The medical term for an infected hair follicle is folliculitis, which is often associated with shaving. According to MayoClinic.com, folliculitis develops when bacteria enters one or more hair follicles. Folliculitis first develops as a red bump around the hair follicle. If left untreated, the infection can worsen, causing inflammation, pain and weeping. Treating the infected hair follicles requires lifestyle changes and products to resolve the infection, reduce the inflammation and calm the skin.
Wash your hands before treating the folliculitis. Use soap and warm water, drying your hands afterward with a clean towel.
Squeeze a pea-sized amount of antibiotic ointment onto your clean fingertips. Massage the antibiotic ointment into the affected area. Repeat the process three times a day.
Avoid shaving in the area that contains the infected hair follicles. Infected hair follicles often resolve within a week, so you will have to put off shaving during this time.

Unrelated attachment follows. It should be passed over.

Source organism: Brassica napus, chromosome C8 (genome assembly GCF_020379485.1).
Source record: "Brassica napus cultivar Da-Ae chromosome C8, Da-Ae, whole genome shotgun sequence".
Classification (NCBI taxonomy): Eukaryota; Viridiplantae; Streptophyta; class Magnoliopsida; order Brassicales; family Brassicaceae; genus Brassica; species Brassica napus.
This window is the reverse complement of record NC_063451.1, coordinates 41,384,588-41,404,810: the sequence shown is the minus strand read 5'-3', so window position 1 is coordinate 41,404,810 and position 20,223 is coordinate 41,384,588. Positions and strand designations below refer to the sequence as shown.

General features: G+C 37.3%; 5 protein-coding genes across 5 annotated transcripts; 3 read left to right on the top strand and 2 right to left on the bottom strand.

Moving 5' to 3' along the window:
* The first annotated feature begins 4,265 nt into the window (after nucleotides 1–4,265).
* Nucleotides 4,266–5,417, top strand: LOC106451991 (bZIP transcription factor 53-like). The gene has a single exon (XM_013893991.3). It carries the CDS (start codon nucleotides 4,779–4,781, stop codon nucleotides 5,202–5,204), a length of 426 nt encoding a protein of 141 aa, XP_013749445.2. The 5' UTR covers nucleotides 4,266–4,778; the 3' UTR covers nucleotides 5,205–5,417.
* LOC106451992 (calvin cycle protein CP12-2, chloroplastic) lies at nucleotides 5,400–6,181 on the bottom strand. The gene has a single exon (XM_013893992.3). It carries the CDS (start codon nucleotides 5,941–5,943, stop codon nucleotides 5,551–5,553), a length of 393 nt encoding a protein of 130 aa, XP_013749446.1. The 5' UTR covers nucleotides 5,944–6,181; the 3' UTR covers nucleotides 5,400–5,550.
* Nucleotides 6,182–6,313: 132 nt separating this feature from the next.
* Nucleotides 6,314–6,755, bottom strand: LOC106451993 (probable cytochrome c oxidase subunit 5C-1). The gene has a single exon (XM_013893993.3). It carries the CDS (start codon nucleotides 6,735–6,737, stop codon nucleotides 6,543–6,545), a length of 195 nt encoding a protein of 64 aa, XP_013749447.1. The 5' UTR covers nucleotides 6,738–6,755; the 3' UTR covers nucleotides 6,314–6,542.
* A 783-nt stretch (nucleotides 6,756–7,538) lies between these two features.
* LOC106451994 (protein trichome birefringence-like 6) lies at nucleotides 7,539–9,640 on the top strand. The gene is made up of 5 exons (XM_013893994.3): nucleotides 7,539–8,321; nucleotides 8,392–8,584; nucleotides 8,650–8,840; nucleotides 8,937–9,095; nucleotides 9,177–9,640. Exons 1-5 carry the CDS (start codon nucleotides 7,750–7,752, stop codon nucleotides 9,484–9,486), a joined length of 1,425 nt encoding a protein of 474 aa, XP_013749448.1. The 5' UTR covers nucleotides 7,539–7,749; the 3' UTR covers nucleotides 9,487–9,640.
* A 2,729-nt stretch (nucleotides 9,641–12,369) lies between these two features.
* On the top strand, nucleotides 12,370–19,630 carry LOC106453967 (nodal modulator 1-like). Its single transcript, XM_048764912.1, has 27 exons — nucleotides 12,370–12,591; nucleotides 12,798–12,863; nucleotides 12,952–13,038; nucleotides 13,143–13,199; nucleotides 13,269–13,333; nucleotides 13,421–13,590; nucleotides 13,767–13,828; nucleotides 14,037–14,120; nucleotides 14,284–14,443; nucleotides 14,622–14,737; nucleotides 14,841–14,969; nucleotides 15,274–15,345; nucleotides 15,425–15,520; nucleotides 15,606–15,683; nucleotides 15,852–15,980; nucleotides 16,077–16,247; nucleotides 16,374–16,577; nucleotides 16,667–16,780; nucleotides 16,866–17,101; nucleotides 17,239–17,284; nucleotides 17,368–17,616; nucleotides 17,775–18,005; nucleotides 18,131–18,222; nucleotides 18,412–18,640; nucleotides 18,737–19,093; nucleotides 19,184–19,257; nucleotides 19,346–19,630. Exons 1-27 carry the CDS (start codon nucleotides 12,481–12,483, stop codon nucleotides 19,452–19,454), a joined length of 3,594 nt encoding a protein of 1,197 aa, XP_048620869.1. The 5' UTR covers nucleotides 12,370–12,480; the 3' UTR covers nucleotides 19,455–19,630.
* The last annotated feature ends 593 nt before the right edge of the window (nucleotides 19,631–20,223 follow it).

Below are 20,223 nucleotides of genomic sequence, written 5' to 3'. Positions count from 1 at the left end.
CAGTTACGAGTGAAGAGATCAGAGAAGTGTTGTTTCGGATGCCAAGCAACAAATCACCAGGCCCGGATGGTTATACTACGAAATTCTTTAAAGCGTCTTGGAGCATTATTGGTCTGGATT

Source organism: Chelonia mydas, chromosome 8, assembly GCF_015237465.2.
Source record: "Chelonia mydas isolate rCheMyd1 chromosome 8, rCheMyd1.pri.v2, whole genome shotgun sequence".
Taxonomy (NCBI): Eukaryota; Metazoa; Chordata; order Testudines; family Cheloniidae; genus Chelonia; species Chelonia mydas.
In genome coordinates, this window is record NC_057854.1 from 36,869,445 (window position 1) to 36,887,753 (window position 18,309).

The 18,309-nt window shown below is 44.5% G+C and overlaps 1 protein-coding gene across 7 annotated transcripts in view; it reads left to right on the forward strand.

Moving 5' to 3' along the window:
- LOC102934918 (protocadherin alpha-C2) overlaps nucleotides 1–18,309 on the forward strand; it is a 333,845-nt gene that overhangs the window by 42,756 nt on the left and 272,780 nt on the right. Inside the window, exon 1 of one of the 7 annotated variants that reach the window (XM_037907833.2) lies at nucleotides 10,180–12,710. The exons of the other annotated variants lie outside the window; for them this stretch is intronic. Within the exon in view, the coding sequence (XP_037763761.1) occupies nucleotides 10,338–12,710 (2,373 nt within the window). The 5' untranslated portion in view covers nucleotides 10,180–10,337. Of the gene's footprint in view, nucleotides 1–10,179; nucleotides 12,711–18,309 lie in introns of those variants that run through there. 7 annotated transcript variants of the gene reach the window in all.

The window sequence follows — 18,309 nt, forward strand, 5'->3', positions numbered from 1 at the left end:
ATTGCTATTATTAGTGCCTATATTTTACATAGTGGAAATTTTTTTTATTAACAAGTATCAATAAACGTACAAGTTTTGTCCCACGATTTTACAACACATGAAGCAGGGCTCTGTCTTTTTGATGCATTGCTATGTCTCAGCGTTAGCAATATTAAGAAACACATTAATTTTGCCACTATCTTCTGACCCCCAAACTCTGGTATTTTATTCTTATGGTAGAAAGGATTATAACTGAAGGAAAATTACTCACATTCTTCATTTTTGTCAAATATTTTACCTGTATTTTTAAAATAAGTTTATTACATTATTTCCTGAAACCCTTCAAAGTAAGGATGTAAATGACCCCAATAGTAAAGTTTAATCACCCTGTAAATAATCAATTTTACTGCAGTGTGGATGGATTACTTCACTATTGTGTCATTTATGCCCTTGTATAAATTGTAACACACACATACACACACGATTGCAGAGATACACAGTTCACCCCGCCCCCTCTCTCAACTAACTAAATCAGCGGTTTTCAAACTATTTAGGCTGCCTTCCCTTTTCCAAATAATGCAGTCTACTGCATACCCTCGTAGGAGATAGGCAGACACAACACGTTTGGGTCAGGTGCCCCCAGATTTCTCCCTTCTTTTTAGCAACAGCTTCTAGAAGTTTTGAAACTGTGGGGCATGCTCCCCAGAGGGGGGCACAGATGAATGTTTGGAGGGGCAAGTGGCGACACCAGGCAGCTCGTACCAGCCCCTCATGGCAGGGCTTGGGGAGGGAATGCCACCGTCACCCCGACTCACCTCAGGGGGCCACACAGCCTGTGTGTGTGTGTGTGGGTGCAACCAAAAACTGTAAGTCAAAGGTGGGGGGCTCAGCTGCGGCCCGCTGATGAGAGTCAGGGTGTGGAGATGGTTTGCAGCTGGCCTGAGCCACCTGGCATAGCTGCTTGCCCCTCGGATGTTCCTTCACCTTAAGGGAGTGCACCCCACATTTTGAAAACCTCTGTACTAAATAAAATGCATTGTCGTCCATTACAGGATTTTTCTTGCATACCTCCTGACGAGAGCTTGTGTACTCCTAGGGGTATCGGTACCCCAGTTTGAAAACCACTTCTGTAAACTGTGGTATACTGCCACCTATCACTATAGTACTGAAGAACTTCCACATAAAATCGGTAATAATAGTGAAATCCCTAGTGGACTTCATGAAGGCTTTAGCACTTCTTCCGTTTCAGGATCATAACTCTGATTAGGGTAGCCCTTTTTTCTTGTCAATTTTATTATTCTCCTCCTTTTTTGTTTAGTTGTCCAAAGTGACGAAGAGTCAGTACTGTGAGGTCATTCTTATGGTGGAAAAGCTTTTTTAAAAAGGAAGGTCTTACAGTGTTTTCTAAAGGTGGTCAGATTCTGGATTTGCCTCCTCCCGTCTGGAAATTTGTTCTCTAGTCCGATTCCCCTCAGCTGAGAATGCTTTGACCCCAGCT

Relieve pain and swelling with ibuprofen, if necessary. Follow the dosage instructions on the packaging label. According to Drugs.com, the maximum single dose for an adult is 800 mg, not to exceed more than 3,200 mg per day.
Visit your physician's office if the folliculitis does not show signs of improvement within a week or if it becomes a chronic condition. Severe pain, swelling and discoloration of the skin are all signs of an infection that may need additional treatment with oral antibiotics or prescription antiseptics.
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Shaving in the same direction that your hair grows is less irritating and may reduce instances of folliculitis.
Refrain from wearing tight fitting clothing when you have folliculitis. Friction caused by the tight clothing rubbing across your skin can make your condition worse.